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Is the 8 hours of sleep rule a myth?

Sleep: Is the 8 hours rule a myth?

Sleep is a luxury for most. With work, kids and other responsibilities, you may enjoy anything between two to eight hours every night. However, it can differ for other people. According to QUARTZ, there is an ongoing mantra that eight hours is the ‘holy grail’ of sleepy time. Some say they need more, while others prefer to function on a mere four or five hours. 

Are you worried when you lie awake in the middle of the night because you’ve gone to bed too early? A developing body of research, including science and history, suggests sleeping eight hours may be an abnormality – especially for adults. 

There is a difference in sleeping patterns for many reasons. It can depend on what job you have or how much daily exercise you commit to. Particular research showcases that the amount of sleep you need may rely on your genes. 

Sleeping for eight hours is still ideal after hundreds of years. It isn’t necessarily incorrect, but perhaps not in the traditional execution of a chunk of eight hours. Some experts believe humans aren’t designed to sleep for so long, but what works for you?

Your genes tell a story.

Neuroscientists say sleep is essential, and to deny you of it can show risks to your health and lifespan. While you snooze, the brain and body maintain functions that cannot happen if you are awake. However, your sleep functions remain dictated by genes to accomplish the proper maintenance. 

Are you a short sleeper or a long sleeper? Short sleepers need seven hours of shut-eye to restore energy, whereas long sleepers need nine hours of sleep. 

It is rare for you someone to require six hours or more It usually means you are chronically deprived. There is an exception: if you have a genetic variant that allows your brain to function better on six hours or less sleep. Very few people have this gene. 

Instead of forcing the amount of sleep you need, rather leave that decision up to your brain. 

A matter of age

Your age plays a role in the amount of hours you sleep. Some newborns need 14 to 17 hours of sleep a day, but some newborns survive on 11 to 18 hours. 

Children in the age bracket of six to 13 function better after 9 to 11 hours of sleep. Some children can sleep for 12 hours. 

A majority of adults between 18 and 64 require seven to nine hours of sleep every night. Your mood, energy levels and overall health determine how much sleep suits you need. Feeling sleep during the day or needing a caffeine boost is a sign you need more rest.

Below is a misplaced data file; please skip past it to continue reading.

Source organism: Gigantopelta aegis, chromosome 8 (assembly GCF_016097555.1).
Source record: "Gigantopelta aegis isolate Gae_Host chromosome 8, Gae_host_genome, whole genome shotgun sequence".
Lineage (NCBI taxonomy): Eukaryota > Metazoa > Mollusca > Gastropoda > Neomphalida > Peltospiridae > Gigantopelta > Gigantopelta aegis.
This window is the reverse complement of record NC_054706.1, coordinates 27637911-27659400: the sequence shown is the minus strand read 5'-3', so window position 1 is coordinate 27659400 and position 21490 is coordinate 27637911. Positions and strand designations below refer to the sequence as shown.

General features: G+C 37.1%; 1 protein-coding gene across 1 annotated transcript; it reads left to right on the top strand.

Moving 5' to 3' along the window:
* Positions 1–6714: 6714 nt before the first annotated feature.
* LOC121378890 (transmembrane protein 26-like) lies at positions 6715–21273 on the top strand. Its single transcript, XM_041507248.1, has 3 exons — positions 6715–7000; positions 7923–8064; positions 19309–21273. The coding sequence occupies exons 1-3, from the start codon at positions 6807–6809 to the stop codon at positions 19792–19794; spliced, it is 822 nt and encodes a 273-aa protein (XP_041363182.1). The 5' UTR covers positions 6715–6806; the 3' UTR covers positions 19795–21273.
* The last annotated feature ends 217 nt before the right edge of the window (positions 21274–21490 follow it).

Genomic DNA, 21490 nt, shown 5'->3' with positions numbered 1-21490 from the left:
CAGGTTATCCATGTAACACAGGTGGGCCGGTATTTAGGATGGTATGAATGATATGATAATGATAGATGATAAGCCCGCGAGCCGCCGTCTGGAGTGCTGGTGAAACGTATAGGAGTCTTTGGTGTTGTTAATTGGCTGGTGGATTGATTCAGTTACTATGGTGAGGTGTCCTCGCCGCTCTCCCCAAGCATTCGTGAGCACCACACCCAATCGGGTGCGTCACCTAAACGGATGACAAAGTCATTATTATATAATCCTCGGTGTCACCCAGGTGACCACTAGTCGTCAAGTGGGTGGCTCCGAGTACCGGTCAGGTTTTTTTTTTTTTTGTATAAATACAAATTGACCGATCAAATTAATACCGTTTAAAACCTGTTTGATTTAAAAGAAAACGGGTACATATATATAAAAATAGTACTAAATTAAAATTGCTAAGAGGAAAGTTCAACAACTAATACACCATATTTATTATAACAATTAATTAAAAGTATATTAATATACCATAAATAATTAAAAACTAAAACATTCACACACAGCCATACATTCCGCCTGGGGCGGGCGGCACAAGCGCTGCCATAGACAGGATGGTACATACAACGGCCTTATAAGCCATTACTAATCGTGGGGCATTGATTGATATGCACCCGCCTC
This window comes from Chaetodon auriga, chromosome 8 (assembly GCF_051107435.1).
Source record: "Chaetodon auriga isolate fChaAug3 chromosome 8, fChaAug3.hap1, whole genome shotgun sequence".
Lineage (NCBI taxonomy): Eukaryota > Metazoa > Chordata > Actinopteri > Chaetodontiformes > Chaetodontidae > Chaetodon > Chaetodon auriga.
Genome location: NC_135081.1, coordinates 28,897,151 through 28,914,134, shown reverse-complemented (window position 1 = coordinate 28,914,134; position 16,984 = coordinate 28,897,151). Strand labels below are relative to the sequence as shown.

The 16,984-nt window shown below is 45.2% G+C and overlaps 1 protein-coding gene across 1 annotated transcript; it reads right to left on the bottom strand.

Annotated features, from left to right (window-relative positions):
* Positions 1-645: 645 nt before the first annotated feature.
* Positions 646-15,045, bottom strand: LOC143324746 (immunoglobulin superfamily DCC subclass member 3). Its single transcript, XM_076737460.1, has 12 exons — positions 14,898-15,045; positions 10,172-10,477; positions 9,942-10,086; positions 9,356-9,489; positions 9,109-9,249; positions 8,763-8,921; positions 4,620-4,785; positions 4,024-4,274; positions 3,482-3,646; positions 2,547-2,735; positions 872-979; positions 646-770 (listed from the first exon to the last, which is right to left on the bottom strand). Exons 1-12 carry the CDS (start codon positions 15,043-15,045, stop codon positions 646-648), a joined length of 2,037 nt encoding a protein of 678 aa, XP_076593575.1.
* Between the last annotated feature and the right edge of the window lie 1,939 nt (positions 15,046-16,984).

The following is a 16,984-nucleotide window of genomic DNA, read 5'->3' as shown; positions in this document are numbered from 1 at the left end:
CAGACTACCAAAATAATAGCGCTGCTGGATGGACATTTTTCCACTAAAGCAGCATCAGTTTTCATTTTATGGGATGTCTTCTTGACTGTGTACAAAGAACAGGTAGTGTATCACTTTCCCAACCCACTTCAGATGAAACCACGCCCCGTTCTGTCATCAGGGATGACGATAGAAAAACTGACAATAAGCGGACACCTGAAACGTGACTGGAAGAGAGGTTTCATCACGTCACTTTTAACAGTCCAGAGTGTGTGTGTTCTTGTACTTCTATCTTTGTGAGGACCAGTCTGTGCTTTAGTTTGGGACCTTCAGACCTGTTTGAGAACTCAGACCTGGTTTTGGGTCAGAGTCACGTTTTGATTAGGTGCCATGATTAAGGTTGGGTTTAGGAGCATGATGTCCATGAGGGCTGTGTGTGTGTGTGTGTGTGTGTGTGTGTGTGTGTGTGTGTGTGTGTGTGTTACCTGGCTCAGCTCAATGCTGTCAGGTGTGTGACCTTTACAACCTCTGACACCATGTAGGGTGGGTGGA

Napping isn’t a substitute for sleep.

A quick nap gives you an energy boost. It is not regarded the same as quality sleep  at night because napping doesn’t include the necessary sleep stages.

People who are deprived of sufficient sleep use napping to catch up on sleep. It does the exact opposite and throws off your schedule further. Long naps tend to have you wake up feeling disorientated or sluggish. 

There is no harm in taking naps, but it is not the answer to sleep deprivation. If you need to nap, keep the time period under 30 minutes and preferably in the early afternoon as to not affect your evening rest schedule.

Bad habits to avoid

It is essential to wind down before going to bed. This usually includes meditation, reading or resting without stimulation. A peaceful bedtime environment and coolness may help too. 

Avoid any exposure to the blue light from electronic devices, such as your television, smartphone, tablet, etc. Stay away from any demanding or stressful work before you retire to bed, and try not to extend the use of sleeping tablets. 

Eating too close to bedtime, nicotine, caffeine, alcohol and a warm bedroom temperature are harmful to your sleeping pattern too.

Make rest a priority.

Sleeping is not meant to be at the bottom of your priority list. Sleep science has improved over the last 20 years. There is growing research about how it works, its significance and how it can be disrupted. 

Science aside, it is common to be misinformed by what you read online, on social media or even word-of-mouth. False information is easily repeated over and over again and eventually becomes a myth. At the same time, myths may not be entirely false, as there are people who suffer from poor sleep habits. Be sure to get information from a registered health professional before applying any new routine or medication to your life. 

Trust your gut. If you feel like your sleeping pattern can improve, speak to a sleep expert or your doctor. They can easily assist in making your sleep routine relaxing and peaceful once again by advising on various methods or medication.


Affinity Health is South Africa’s leading provider of affordable medical insurance. Members have access to a network of healthcare providers. We have designed healthcare products to protect you and your family when it matters the most. We strive to give our clients peace of mind and the highest standard of service. For more information, follow us on FacebookTwitter, and Instagram.


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